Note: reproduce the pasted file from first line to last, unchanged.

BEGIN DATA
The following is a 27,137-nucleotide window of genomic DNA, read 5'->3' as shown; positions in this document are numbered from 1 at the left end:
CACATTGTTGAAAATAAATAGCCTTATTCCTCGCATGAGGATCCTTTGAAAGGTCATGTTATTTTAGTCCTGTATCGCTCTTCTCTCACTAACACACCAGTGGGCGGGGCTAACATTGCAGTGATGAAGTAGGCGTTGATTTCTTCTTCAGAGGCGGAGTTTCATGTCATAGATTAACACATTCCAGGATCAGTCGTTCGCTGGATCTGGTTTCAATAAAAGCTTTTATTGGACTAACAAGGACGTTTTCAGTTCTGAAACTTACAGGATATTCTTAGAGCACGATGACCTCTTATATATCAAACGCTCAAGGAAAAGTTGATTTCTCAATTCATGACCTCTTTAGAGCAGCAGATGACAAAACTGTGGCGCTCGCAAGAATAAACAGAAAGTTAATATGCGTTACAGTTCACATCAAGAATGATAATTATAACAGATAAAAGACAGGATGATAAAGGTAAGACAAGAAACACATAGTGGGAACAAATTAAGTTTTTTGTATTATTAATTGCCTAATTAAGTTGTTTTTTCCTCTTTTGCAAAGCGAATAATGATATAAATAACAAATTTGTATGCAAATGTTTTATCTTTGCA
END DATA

The following is a 27,137-nucleotide window of genomic DNA, read 5'->3' as shown; positions in this document are numbered from 1 at the left end:
CACATTGTTGAAAATAAATAGCCTTATTCCTCGCATGAGGATCCTTTGAAAGGTCATGTTATTTTAGTCCTGTATCGCTCTTCTCTCACTAACACACCAGTGGGCGGGGCTAACATTGCAGTGATGAAGTAGGCGTTGATTTCTTCTTCAGAGGCGGAGTTTCATGTCATAGATTAACACATTCCAGGATCAGTCGTTCGCTGGATCTGGTTTCAATAAAAGCTTTTATTGGACTAACAAGGACGTTTTCAGTTCTGAAACTTACAGGATATTCTTAGAGCACGATGACCTCTTATATATCAAACGCTCAAGGAAAAGTTGATTTCTCAATTCATGACCTCTTTAGAGCAGCAGATGACAAAACTGTGGCGCTCGCAAGAATAAACAGAAAGTTAATATGCGTTACAGTTCACATCAAGAATGATAATTATAACAGATAAAAGACAGGATGATAAAGGTAAGACAAGAAACACATAGTGGGAACAAATTAAGTTTTTTGTATTATTAATTGCCTAATTAAGTTGTTTTTTCCTCTTTTGCAAAGCGAATAATGATATAAATAACAAATTTGTATGCAAATGTTTTATCTTTGCA